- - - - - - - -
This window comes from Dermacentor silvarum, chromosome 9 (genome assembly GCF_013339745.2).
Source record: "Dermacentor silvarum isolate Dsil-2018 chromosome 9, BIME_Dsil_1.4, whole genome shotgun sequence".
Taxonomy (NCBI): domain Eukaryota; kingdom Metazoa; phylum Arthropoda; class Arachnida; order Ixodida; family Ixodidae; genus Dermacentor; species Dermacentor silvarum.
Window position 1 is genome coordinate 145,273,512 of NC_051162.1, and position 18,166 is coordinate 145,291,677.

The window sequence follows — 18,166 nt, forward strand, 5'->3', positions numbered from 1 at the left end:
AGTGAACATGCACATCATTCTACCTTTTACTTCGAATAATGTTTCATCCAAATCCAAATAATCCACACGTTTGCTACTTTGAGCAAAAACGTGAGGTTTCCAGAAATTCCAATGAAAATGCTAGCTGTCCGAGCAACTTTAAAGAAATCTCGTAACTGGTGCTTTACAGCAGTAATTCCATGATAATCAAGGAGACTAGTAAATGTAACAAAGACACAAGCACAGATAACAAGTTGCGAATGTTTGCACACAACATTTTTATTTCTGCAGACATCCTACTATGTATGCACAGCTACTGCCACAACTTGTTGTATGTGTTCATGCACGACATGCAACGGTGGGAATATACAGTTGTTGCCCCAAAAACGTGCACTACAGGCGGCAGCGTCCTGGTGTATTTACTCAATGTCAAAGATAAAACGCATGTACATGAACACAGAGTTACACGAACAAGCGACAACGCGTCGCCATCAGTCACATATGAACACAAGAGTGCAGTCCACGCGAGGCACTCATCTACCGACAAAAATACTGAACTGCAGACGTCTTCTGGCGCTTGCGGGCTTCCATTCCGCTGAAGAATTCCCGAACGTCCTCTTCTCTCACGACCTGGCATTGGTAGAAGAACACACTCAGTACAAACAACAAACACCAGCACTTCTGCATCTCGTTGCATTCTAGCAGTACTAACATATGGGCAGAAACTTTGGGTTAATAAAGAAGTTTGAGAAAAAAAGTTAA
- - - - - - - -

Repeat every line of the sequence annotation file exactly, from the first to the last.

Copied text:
This window comes from Dermacentor silvarum, chromosome 9 (genome assembly GCF_013339745.2).
Source record: "Dermacentor silvarum isolate Dsil-2018 chromosome 9, BIME_Dsil_1.4, whole genome shotgun sequence".
Taxonomy (NCBI): domain Eukaryota; kingdom Metazoa; phylum Arthropoda; class Arachnida; order Ixodida; family Ixodidae; genus Dermacentor; species Dermacentor silvarum.
Window position 1 is genome coordinate 145,273,512 of NC_051162.1, and position 18,166 is coordinate 145,291,677.

The window sequence follows — 18,166 nt, forward strand, 5'->3', positions numbered from 1 at the left end:
AGTGAACATGCACATCATTCTACCTTTTACTTCGAATAATGTTTCATCCAAATCCAAATAATCCACACGTTTGCTACTTTGAGCAAAAACGTGAGGTTTCCAGAAATTCCAATGAAAATGCTAGCTGTCCGAGCAACTTTAAAGAAATCTCGTAACTGGTGCTTTACAGCAGTAATTCCATGATAATCAAGGAGACTAGTAAATGTAACAAAGACACAAGCACAGATAACAAGTTGCGAATGTTTGCACACAACATTTTTATTTCTGCAGACATCCTACTATGTATGCACAGCTACTGCCACAACTTGTTGTATGTGTTCATGCACGACATGCAACGGTGGGAATATACAGTTGTTGCCCCAAAAACGTGCACTACAGGCGGCAGCGTCCTGGTGTATTTACTCAATGTCAAAGATAAAACGCATGTACATGAACACAGAGTTACACGAACAAGCGACAACGCGTCGCCATCAGTCACATATGAACACAAGAGTGCAGTCCACGCGAGGCACTCATCTACCGACAAAAATACTGAACTGCAGACGTCTTCTGGCGCTTGCGGGCTTCCATTCCGCTGAAGAATTCCCGAACGTCCTCTTCTCTCACGACCTGGCATTGGTAGAAGAACACACTCAGTACAAACAACAAACACCAGCACTTCTGCATCTCGTTGCATTCTAGCAGTACTAACATATGGGCAGAAACTTTGGGTTAATAAAGAAGTTTGAGAAAAAAAGTTAA